The government inherited a national curriculum stripped of knowledge and we were determined to tackle this injustice. Pupils, regardless of where they are born or how much money their parents have, deserve an education in ‘the best that has been thought and said’. All deserve a grounding in the history of their country and the world, a deep and broad understanding of science and a rich arts education that gives them a deeper appreciation of their culture. For real social justice and for social mobility to occur, all pupils must have access to the rigorous curricula that characterise our world-renowned independent schools. Prior to 2010, this was not a widely held view within the education establishment in England. It was widely believed that the curriculum should focus on generic skills such as problem solving and critical thinking. But greater diversity in the school system coincided with the beginnings of a great debate in the profession. With the growth of social media, teachers have been more able to discuss the evidence that informs their practice with fellow professionals beyond the staff room in their school.
But as Gabriel Sahlgren argued in Real Finnish Lessons, Finland’s success – often a catalyst for skills- focused educationreforms in other countries – is probably not explained by their more recent curriculum changes. These changes have been wrongly credited with education success, which is more likely to be due to Finland’s traditional educational culture until that point at about the turn of the millennium when it changed.
Teaching children to read is the key to unlocking human potential. It is the cornerstone of education. Infinite worlds are laid at our feet; from Charles Dickens’s portrayal of ambition and lost values in 19th century England in ‘Great Expectations’ to Ishiguro’s subtle portrayal of repression in the dying days of Britain’s great houses in ‘The Remains of the Day’.
The Centre Manager will update the individual Placement Support Plans to ensure it includes clear direction for staff on the appropriate action to take when a young person is deemed missing child from care. This will be updated by on the 31st July 2017. In the interim the Centre Manager has given clear direction to staff regarding the requirement to make all reasonable efforts to locate the young person. The Centre Manager will review the young person’s significant event notification to ensure staff responded appropriately, any deficits identified will be addressed by the Centre Manager immediately. The Interim Service Manager will review all significant event notification to ensure that the policy and guidelines are followed and will address any deficits identified with the Centre Manager.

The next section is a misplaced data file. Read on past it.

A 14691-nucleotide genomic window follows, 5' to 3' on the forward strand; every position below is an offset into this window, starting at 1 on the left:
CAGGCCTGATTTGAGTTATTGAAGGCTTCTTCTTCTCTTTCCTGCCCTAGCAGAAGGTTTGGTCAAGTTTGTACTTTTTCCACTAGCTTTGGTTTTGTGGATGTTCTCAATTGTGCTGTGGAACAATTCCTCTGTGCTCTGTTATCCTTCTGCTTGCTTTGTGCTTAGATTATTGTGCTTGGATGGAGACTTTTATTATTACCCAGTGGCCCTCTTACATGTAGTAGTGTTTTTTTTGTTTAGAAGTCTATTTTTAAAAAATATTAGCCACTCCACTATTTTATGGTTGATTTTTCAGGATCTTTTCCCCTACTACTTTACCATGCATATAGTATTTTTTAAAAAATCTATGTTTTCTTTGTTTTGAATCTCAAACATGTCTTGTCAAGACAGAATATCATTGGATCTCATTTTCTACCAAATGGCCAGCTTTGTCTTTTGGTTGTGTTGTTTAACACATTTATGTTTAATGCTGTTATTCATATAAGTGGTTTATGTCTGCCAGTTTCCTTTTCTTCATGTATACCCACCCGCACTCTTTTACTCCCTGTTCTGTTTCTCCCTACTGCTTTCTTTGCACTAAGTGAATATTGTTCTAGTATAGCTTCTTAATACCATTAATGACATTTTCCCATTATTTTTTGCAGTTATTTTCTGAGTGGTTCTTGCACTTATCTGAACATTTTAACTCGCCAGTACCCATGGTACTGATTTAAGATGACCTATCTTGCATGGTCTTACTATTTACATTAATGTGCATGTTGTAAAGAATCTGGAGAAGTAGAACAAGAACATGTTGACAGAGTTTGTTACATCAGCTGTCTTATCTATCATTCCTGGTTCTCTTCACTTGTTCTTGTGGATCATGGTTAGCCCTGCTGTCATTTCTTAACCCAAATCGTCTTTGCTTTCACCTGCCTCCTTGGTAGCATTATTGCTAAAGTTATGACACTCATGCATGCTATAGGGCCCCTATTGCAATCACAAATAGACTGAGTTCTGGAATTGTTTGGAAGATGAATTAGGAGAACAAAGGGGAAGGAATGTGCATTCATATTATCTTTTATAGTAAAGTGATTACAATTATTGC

The sudden decision to bring an end to the Education Maintenance Allowance was controversial, and a vigorous campaign for retention of the Allowance followed. The vast majority of submissions to our inquiry commented on the Government’s decision, and almost all were opposed. Large numbers of young people and their parents contacted the Committee directly, giving reasons why they believed that it was essential to retain the EMA. We were told that the Allowance was used by students to meet the cost of travel, computers and
There were a number of precautions against the risk of fire in place. There were procedures in place to ensure a safe evacuation and exit signs with the means of escape unobstructed. Records were kept which included details of regular checks of equipment and quarterly fire drills. Staff and children confirmed to inspectors their participation in fire drills and their knowledge of what to do in the event of a fire. Annual fire safety training was provided with the most recent in February 2017. A fire safety register was in place and there was adequate fire equipment but records of the servicing of such equipment were not up-to-date. The servicing of the fire alarm was also out-of-date and the centre manager gave assurances that these equipment